Memory is a strange thing — the way it picks and chooses what to remember, how it distorts and puts the puzzle of real life back together in its own way. On one particular Valentine’s Day in high school, I remember feeling more woman than girl, with a fancy red top. I met my boyfriend (now husband) at the bottom of the stairs, his flowers and photo collage in hand. His jaw dropped. We’d been a couple for six months, which of course is a lifetime in high school romances.
That was what romantic love was then — demonstrative acts of adoration, feeling sexy, clinging to another person to save you. It was fancy dinners and longing.
Love was not yet what it could and would be. It was but a shadow of what Love is.
Love looks different now. This year, twenty Valentine’s Days past that one, I’m going to be spending it in the parking lot of our local elementary school because this year, Valentine’s Day falls on Ash Wednesday. Since our church plant meets at the local elementary school and we can’t get space to meet mid-week, we’re meeting in the parking lot.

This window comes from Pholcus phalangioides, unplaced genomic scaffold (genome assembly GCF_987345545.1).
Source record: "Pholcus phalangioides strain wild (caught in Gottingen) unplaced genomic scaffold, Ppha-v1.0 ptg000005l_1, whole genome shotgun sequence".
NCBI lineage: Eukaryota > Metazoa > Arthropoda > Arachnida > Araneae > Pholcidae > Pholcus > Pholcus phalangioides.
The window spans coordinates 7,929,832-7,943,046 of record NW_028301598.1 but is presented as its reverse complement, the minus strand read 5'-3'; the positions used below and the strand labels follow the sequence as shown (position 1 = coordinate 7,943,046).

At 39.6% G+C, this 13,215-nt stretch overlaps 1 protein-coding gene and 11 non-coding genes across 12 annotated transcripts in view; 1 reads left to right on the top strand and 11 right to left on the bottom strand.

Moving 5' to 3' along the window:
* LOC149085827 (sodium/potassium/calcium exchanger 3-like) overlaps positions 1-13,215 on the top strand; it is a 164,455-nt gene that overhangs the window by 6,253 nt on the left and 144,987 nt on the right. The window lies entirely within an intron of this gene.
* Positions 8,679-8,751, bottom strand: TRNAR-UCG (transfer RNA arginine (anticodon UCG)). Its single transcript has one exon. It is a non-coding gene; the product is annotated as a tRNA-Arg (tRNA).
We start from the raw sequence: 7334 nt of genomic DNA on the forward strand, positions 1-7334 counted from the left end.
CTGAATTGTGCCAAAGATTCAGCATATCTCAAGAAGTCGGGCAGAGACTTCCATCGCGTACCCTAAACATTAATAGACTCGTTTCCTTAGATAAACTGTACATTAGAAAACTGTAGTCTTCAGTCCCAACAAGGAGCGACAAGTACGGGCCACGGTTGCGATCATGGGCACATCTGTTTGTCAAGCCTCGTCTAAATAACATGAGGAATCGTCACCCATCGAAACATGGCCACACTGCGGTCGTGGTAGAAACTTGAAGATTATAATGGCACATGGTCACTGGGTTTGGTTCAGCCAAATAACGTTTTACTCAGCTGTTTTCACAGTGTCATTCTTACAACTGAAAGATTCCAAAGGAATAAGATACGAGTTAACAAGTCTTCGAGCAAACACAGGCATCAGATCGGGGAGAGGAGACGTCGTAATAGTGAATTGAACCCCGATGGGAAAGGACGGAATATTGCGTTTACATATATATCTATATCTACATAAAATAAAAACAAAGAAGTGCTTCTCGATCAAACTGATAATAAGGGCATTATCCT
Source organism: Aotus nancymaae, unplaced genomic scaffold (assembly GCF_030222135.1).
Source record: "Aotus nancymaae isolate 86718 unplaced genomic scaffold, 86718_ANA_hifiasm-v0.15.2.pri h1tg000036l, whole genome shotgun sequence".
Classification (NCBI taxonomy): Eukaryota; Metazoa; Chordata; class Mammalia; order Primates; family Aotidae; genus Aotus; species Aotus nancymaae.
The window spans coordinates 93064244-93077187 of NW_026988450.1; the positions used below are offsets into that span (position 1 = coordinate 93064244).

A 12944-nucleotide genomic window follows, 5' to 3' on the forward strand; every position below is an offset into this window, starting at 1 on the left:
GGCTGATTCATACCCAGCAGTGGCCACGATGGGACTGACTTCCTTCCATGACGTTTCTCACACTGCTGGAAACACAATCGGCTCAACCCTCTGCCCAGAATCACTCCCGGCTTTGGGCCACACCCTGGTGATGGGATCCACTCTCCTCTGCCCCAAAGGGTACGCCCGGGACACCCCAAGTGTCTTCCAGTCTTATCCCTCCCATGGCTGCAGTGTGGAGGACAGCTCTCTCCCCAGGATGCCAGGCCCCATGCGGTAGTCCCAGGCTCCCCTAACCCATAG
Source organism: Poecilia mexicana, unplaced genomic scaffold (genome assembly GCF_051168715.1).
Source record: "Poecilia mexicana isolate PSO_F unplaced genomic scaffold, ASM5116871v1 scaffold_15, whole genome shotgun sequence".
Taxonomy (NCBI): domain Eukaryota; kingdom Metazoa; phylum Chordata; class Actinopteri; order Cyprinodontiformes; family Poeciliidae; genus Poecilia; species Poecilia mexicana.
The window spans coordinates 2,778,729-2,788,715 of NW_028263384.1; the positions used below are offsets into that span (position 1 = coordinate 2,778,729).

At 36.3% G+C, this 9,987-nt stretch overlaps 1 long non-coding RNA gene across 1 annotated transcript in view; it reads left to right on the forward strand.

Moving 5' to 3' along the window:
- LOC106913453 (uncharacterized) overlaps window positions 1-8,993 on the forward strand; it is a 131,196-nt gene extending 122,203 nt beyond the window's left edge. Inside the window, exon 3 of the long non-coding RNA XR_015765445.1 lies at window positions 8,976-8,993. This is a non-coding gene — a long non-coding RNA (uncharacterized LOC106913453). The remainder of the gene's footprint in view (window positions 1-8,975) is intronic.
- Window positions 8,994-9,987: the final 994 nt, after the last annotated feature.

As the wife of the pastor, I first asked (not very nicely), “What? For real? We’re meeting in the parking lot?”
Yet, I suppose it makes sense — and in a way that is about more than just scheduling. What other space is as mundane, as common, as the asphalt at a local elementary school?
So, I will line up behind a bedraggled group of suburbanites in the local elementary school parking lot, trying to wrangle our kids so we can bring all of who we are to be marked by the reminder we too often forget: we are but dust and to dust we shall return.
If you're longing for your Lenten season to have purpose, or if you're curious about practicing Lent in positive life-giving ways, I've created "40 Ways to Love Your Suburb" and it's FREE just this week. To get it, enter your email and it'll come to you on Ash Wednesday -- whether or not you're gathering in a parking lot.
There are times in your life where all the good that you've taught your children may come home to roost. Where you realize you've been caught by the one or two good things you've imparted to your kids. These are the times when you see the tendency in your own self -- in this case, to be right -- as a joint failing. It's hard seeing sin passed down.
And yet on the other side of needing to be right -- or whatever your particular issue is -- there is, we pray, a pathway made. A path for us to walk as we both mature and grow. You're making the routes for the future you and the future child to walk alongside together.
And for that to happen you have to say I'm sorry.
You have to learn to let go.
Here's a bit of that story that's up today at The Mudroom: